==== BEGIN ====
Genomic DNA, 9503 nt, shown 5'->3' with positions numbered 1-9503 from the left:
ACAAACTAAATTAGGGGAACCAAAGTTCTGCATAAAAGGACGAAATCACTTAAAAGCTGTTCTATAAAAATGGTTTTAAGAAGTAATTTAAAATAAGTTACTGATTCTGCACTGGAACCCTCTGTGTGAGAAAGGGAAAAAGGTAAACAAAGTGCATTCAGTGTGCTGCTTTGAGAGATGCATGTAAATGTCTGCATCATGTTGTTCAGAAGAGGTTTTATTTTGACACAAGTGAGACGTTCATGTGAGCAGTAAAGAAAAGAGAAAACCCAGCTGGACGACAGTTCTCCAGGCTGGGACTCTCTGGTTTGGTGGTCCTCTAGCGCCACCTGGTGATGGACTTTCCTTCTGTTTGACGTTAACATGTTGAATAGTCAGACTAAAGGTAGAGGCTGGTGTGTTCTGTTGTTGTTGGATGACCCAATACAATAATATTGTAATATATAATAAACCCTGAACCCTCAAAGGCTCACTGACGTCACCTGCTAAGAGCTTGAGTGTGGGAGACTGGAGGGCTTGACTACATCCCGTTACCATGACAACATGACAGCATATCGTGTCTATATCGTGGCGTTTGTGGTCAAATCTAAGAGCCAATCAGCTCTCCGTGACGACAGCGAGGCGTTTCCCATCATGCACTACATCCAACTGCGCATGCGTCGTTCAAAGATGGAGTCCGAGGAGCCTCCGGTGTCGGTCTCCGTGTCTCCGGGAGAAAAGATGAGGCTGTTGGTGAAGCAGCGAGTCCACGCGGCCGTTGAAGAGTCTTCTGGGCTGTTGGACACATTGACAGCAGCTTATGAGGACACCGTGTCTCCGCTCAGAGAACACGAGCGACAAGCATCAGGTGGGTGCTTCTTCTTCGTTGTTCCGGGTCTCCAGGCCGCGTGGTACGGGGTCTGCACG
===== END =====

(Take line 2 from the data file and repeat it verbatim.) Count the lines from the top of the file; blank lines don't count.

ACAAACTAAATTAGGGGAACCAAAGTTCTGCATAAAAGGACGAAATCACTTAAAAGCTGTTCTATAAAAATGGTTTTAAGAAGTAATTTAAAATAAGTTACTGATTCTGCACTGGAACCCTCTGTGTGAGAAAGGGAAAAAGGTAAACAAAGTGCATTCAGTGTGCTGCTTTGAGAGATGCATGTAAATGTCTGCATCATGTTGTTCAGAAGAGGTTTTATTTTGACACAAGTGAGACGTTCATGTGAGCAGTAAAGAAAAGAGAAAACCCAGCTGGACGACAGTTCTCCAGGCTGGGACTCTCTGGTTTGGTGGTCCTCTAGCGCCACCTGGTGATGGACTTTCCTTCTGTTTGACGTTAACATGTTGAATAGTCAGACTAAAGGTAGAGGCTGGTGTGTTCTGTTGTTGTTGGATGACCCAATACAATAATATTGTAATATATAATAAACCCTGAACCCTCAAAGGCTCACTGACGTCACCTGCTAAGAGCTTGAGTGTGGGAGACTGGAGGGCTTGACTACATCCCGTTACCATGACAACATGACAGCATATCGTGTCTATATCGTGGCGTTTGTGGTCAAATCTAAGAGCCAATCAGCTCTCCGTGACGACAGCGAGGCGTTTCCCATCATGCACTACATCCAACTGCGCATGCGTCGTTCAAAGATGGAGTCCGAGGAGCCTCCGGTGTCGGTCTCCGTGTCTCCGGGAGAAAAGATGAGGCTGTTGGTGAAGCAGCGAGTCCACGCGGCCGTTGAAGAGTCTTCTGGGCTGTTGGACACATTGACAGCAGCTTATGAGGACACCGTGTCTCCGCTCAGAGAACACGAGCGACAAGCATCAGGTGGGTGCTTCTTCTTCGTTGTTCCGGGTCTCCAGGCCGCGTGGTACGGGGTCTGCACG